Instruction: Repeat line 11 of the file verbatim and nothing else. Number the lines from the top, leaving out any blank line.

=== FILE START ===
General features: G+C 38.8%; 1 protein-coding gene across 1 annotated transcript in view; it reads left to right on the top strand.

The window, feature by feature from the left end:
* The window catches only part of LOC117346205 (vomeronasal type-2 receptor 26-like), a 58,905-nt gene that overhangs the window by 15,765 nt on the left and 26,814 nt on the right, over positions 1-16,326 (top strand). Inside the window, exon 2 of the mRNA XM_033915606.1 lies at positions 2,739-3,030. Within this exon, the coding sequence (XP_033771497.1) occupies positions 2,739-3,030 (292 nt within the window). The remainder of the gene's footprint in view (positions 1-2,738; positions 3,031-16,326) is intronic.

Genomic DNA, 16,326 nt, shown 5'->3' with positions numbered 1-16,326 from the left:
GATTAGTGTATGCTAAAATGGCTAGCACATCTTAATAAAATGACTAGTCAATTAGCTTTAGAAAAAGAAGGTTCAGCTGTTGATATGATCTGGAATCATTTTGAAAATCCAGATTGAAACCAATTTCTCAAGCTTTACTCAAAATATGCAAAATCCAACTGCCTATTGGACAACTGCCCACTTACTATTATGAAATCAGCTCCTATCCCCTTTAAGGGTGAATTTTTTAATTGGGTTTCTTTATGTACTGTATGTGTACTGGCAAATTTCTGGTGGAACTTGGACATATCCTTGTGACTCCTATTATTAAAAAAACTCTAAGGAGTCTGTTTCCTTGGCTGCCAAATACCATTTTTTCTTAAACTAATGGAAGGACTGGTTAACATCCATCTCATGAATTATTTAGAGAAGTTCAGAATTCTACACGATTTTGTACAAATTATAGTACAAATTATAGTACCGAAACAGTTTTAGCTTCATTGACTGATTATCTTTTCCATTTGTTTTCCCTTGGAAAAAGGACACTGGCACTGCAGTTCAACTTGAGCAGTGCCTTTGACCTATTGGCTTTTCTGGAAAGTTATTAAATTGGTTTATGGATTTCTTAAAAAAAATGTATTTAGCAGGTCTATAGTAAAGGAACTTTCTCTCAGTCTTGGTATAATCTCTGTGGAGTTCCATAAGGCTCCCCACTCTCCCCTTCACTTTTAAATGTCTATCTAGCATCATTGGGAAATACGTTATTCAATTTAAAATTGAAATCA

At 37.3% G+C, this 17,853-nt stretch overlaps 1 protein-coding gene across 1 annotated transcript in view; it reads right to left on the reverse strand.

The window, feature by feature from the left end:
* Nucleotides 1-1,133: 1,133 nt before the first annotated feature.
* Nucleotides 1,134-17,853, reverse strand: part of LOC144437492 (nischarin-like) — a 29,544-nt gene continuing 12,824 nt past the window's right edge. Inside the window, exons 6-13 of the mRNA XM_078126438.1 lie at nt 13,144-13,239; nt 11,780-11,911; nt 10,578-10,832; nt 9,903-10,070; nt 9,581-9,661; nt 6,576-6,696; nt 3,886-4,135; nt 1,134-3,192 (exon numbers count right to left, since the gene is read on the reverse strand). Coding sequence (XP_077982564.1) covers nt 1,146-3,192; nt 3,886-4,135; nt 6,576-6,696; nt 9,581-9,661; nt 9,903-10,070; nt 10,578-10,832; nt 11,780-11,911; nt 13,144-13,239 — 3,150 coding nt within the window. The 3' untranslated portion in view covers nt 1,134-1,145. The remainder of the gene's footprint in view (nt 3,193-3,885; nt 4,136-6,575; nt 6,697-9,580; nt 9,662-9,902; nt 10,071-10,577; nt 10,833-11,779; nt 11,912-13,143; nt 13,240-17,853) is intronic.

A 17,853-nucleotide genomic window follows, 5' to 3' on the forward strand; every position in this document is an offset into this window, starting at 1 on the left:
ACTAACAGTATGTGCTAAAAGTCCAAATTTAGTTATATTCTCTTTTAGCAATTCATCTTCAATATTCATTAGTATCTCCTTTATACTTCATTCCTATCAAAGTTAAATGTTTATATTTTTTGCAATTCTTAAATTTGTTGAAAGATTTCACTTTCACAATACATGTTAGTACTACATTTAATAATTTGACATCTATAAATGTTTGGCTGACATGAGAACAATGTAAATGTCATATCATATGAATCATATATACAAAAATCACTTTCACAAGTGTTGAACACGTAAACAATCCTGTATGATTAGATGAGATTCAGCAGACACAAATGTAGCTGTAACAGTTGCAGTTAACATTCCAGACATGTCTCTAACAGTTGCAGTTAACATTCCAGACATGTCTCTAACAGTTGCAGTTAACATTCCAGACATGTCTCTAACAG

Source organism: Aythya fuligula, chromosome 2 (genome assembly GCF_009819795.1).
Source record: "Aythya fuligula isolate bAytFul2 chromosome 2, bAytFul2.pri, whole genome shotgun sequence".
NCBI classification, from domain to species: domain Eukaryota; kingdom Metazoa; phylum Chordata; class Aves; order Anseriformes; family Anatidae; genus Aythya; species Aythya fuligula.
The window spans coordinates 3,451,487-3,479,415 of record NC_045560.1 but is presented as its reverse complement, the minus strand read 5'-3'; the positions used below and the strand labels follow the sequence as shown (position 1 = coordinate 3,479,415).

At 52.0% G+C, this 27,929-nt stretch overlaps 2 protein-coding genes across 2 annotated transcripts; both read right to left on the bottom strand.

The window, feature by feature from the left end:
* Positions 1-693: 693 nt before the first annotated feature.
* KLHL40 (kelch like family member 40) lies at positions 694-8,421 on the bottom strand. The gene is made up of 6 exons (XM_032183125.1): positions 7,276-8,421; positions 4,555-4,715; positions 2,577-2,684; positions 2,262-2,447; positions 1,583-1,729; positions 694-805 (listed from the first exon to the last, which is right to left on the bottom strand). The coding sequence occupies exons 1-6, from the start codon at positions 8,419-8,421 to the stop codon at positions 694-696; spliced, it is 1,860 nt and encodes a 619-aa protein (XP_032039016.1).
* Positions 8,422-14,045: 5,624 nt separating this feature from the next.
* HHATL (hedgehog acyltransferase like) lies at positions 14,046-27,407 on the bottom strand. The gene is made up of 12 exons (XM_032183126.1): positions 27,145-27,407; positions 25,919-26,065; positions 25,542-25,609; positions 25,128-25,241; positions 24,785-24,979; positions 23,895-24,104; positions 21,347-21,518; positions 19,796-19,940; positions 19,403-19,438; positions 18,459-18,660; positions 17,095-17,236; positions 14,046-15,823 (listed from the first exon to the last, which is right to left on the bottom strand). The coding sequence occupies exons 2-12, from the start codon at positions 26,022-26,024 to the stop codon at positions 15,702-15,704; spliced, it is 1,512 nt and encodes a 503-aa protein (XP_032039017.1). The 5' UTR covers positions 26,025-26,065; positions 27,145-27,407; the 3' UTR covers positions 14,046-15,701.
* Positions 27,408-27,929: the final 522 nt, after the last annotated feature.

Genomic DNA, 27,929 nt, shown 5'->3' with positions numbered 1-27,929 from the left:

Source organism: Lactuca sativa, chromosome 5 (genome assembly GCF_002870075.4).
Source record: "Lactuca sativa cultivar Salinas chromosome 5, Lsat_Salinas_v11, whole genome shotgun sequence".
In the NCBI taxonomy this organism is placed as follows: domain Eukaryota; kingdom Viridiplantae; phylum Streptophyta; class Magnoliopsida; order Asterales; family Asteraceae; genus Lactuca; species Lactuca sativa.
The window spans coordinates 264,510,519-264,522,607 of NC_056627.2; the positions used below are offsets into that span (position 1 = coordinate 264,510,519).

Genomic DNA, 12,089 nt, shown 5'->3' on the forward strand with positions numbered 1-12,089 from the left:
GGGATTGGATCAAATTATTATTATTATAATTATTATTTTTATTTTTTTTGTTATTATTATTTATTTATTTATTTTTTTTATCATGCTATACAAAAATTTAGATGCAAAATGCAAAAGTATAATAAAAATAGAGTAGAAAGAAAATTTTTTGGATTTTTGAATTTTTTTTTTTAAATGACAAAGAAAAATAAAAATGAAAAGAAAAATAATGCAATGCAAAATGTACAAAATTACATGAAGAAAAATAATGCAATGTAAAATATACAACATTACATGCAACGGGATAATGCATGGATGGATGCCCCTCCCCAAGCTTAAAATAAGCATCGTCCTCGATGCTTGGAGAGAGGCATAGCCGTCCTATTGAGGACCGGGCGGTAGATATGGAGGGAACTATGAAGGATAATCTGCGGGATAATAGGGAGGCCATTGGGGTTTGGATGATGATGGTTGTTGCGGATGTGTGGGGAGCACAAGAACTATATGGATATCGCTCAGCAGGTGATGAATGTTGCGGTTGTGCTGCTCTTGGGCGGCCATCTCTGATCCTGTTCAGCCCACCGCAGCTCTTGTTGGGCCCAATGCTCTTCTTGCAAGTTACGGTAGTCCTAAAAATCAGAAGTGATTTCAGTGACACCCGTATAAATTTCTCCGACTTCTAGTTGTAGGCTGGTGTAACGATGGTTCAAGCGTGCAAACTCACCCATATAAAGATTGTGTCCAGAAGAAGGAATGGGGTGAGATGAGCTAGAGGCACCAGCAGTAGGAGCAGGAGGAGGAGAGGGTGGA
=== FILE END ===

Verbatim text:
ACTAACAGTATGTGCTAAAAGTCCAAATTTAGTTATATTCTCTTTTAGCAATTCATCTTCAATATTCATTAGTATCTCCTTTATACTTCATTCCTATCAAAGTTAAATGTTTATATTTTTTGCAATTCTTAAATTTGTTGAAAGATTTCACTTTCACAATACATGTTAGTACTACATTTAATAATTTGACATCTATAAATGTTTGGCTGACATGAGAACAATGTAAATGTCATATCATATGAATCATATATACAAAAATCACTTTCACAAGTGTTGAACACGTAAACAATCCTGTATGATTAGATGAGATTCAGCAGACACAAATGTAGCTGTAACAGTTGCAGTTAACATTCCAGACATGTCTCTAACAGTTGCAGTTAACATTCCAGACATGTCTCTAACAGTTGCAGTTAACATTCCAGACATGTCTCTAACAG